Total Obstruction Part 2: Still Alive

I woke up.  That in itself felt like a bit of a win, given the circumstances. I was a bit groggy and moving didn’t seem to be working, but my brain was switched on and possibly let my voice speak too.  Doubtless incoherently, I expressed some gratitude for my continued existence and a yearning, heartfelt desire for water.  Spending about a day nil by mouth will do that to a person.  I’m sure IV hydration drips work, but they don’t do anything for thirst.

Once transferred to the High Dependency Unit, I was given a glass of water and a small crowd of nurses gathered as I took the most wonderful sip of my entire life.  The crowd wasn’t disappointed – apparently it looked like I enjoyed it.  A few hours later, a nutritionist arrived with some orange juice and I took the second most blissful sip I’ve ever had.  The crowd didn’t cheer, but they might have done.

So far so good.  Moving provoked an angry response from my body but I wan’t really in pain otherwise.  Then, as the anaesthetic gradually wore off, I was less pleasantly reminded that I was still alive in the form of several different kinds of constant pain.  The medical response to this was to get a spray can that produces a feeling of extreme cold.  This was sprayed around my wounds, and elsewhere for control purposes.  That was about as unpleasant as the pain and, wherever the spray landed, I felt it.  The nurses were a little surprised at this, often stating that there was ‘no block’.  I didn’t completely understand the significance of this at the time, but it turned out that the epidural wasn’t working at all.  But the ‘pain team’ decided that if the drugs don’t work, try a bit more of the same drug.  So they increased the dose of epidural and continued to find ‘no block’.

At least I had a choice, I suppose. I could choose to feel more abdominal pain from the wounds or in my back, depending on the angle of the bed.  Not even sips of water and orange juice would alleviate the misery.  On reflection, I could have done more to help myself.  The main measurement of pain is through a self reported score from 1 to 10.  I found this very hard to judge.  Sure I’d been in much more pain, especially recently – I could imagine much more.  So I kept reporting moderate scores of around 4.  I was even told by a grumpy doctor that I’d just had surgery and shouldn’t expect to be pain free.  But I couldn’t stop complaining and calling out and, given it was completely relentless, the pain was unmanageable over any period of time.  The nurses around me later said that I was probably a 7-8.  If I’ve learned anything in the past fortnight, it’s to recalibrate that pain score.  After another failed epidural boost and around 24 hours after surgery, I was given morphine and some blessed relief.

Morphine really works for me.  I didn’t even need to press the release button as often as allowed.  When the pain team returned in the form of a lovely hiker from Zimbabwe (I was well enough to have conversations by this point), I promised her anything she wanted by way of thanks.  The physio team visited twice to first help me stand up, then take a dozen or so awkward steps around the ward.  My brother Jon had dropped everything to come down as soon the night I’d arrived. He visited in between working from (my) home and assembling the treadmill I’d ordered in more mobile days.  Maud visited too and, thankfully, didn’t insist we go running.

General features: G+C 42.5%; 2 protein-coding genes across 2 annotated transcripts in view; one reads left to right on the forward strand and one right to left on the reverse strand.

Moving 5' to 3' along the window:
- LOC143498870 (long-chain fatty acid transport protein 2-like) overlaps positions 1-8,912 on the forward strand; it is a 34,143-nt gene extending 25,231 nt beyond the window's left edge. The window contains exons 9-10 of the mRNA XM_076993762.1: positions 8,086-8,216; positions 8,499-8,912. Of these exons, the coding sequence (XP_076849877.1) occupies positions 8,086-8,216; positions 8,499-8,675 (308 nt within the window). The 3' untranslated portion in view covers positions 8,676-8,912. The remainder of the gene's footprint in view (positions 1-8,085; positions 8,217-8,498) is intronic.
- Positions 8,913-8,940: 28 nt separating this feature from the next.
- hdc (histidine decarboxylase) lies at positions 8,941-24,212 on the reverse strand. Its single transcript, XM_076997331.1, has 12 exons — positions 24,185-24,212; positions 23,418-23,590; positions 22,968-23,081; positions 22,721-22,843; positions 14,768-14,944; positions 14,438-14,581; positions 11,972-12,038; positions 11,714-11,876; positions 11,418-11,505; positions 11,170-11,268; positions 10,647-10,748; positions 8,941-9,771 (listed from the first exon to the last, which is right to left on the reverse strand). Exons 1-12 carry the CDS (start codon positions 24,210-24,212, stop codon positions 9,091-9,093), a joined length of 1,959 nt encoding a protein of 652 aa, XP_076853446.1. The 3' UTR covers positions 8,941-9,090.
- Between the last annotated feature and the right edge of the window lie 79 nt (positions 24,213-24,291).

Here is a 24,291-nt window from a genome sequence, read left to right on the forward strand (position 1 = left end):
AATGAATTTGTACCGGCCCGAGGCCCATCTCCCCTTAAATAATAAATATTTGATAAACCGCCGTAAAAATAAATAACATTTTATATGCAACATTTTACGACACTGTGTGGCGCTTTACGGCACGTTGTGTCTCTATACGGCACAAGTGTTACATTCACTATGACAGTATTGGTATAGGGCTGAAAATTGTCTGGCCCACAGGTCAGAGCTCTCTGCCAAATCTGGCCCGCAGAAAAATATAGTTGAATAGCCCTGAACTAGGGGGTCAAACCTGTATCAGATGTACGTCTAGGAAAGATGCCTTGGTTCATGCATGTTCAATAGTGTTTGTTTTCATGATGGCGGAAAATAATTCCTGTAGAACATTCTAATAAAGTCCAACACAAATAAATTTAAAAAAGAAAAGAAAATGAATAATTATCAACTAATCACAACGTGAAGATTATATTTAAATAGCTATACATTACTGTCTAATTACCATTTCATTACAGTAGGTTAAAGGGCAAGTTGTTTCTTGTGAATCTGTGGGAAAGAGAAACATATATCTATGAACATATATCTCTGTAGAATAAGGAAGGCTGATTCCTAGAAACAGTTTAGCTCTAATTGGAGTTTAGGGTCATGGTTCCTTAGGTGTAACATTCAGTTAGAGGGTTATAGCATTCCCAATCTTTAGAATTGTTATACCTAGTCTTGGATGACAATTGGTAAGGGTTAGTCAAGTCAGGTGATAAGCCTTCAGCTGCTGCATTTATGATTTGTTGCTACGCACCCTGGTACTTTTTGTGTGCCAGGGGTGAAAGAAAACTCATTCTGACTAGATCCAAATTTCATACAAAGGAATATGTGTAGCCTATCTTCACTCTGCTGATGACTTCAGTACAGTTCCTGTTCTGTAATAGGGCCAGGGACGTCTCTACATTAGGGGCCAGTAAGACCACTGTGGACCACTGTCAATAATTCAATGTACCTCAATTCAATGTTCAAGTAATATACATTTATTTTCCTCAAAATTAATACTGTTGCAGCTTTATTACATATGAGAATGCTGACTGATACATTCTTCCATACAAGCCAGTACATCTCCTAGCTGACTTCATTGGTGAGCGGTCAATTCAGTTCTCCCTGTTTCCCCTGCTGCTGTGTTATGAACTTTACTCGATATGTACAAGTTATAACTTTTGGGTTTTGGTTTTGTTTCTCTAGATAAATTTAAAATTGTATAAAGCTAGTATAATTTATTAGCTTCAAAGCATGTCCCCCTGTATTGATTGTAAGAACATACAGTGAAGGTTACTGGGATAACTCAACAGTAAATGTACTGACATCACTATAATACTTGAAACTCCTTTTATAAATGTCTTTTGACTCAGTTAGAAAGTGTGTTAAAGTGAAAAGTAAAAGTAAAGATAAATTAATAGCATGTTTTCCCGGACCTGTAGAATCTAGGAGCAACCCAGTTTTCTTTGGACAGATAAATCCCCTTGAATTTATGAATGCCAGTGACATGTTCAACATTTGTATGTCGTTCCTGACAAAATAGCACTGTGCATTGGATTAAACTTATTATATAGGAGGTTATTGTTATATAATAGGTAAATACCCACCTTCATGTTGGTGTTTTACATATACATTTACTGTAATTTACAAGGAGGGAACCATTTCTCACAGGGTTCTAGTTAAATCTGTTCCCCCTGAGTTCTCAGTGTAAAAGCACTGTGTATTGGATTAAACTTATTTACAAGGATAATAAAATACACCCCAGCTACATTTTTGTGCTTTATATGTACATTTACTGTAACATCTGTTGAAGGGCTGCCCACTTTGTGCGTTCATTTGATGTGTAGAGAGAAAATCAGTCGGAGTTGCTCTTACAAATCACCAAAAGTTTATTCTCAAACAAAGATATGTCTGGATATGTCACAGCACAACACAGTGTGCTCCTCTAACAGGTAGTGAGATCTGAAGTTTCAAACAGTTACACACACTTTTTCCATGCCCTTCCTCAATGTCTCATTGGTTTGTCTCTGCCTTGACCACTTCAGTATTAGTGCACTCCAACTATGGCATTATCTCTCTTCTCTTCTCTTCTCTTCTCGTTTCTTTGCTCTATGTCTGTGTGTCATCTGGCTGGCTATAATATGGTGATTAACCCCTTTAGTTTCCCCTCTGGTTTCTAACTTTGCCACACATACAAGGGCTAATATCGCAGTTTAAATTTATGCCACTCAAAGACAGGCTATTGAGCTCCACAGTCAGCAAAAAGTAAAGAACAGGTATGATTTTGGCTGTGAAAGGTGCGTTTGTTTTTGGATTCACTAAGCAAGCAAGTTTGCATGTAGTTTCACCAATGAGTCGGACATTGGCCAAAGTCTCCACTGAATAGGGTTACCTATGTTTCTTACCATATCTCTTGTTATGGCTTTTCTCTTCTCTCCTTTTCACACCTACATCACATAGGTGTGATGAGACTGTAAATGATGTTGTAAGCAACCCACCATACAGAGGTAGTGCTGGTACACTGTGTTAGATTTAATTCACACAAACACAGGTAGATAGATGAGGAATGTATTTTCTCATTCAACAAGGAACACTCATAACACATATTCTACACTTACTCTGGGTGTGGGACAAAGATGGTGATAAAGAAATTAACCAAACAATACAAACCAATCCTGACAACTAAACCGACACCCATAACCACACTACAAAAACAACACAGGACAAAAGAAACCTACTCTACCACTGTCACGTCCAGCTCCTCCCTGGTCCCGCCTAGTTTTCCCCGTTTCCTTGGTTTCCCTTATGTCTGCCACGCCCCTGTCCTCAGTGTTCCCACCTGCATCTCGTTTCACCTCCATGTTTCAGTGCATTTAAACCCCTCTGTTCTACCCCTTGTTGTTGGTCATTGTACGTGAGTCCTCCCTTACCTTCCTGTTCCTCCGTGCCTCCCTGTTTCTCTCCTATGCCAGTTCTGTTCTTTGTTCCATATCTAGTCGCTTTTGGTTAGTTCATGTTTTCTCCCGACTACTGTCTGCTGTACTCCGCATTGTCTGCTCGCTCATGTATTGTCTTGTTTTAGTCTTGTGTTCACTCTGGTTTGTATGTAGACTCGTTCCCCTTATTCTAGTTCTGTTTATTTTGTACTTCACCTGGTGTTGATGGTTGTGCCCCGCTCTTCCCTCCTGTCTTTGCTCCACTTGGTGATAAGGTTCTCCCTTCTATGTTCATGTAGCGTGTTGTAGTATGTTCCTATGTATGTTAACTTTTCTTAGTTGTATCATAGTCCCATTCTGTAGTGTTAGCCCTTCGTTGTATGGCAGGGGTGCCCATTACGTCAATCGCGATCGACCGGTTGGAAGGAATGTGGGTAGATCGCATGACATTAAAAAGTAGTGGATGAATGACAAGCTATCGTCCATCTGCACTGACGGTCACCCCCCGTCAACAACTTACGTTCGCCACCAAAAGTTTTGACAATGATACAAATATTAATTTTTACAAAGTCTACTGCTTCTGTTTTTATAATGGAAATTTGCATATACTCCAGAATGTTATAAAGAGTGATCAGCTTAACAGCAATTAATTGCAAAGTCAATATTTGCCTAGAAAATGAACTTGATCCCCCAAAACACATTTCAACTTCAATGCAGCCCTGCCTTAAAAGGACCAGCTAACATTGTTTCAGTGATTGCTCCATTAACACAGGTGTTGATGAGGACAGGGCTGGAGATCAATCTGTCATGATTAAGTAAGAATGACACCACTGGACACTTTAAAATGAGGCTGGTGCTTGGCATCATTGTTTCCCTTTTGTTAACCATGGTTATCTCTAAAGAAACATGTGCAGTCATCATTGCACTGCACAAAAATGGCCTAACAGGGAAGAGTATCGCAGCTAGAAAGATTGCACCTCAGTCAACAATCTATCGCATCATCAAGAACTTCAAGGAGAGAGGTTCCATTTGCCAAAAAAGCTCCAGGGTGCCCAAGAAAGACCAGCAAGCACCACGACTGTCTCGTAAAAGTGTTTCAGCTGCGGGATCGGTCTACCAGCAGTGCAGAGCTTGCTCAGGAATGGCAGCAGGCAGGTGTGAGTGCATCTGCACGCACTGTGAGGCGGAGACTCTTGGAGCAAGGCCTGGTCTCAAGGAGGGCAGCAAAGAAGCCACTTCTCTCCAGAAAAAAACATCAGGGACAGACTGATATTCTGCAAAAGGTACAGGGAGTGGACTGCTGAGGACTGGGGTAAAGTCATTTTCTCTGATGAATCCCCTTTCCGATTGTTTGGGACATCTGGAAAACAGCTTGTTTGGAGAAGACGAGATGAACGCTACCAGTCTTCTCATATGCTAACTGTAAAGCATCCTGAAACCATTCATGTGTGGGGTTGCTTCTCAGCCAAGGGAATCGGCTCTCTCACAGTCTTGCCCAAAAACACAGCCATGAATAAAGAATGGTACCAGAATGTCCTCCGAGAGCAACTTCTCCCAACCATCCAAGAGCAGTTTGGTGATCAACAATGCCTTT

Having done some moving I was told I could have my catheter out.  If you don’t know what one is, look it up – despite serving a purpose, it’s the most unpleasant invention I’ve ever come across – adding a completely different kind of stinging pain to the other aches, moans and and winces.  So having it out was amazing.  But there was a problem – I needed to go to the toilet naturally within eight hours or I’d be declared ‘in retention’ and need the catheter reinserted.  After around seven hours, I still hadn’t gone and commenced a desperate struggle to do so that included drink a lot of water.  A nurse even tried the old chestnut of running a tap but no good.  As eight hours ticked by, I resigned myself to this fate and, swelled by water, the pain was increasing anyway.

Then something happened elsewhere in the ward.  Something big.  Big enough for my issues to pale into insignificance and everyone calmly rushed to another bed, leaving me to my own devices for over two hours.  Luckily I had a morphine button and took advantage of it.  This took the edge off the pain but this was a pretty grim period.  I hit the button so many times that the machine stopped dispensing and I received a quizzical response from a doctor who almost had the audacity to ask why I’d pressed the button so many times, but saw the look on my face and thought better of it.  My suspicion that something major was going on elsewhere increased when all the medics looked a bit sad and the doctors ordered kebabs.  Eventually I went through the ordeal of catheter reinsertion.  It helped a bit that the male nurse doing this had trained in the Philippines, where they had to practise doing this to each other, so at least knew what kind of indignant agony he was putting me through.

Still reeling from the catheter episode, I was transferred to an understaffed ward in the middle of a busy night shift.  Morphine again replaced direct care and I think I got some sleep.

To be continued…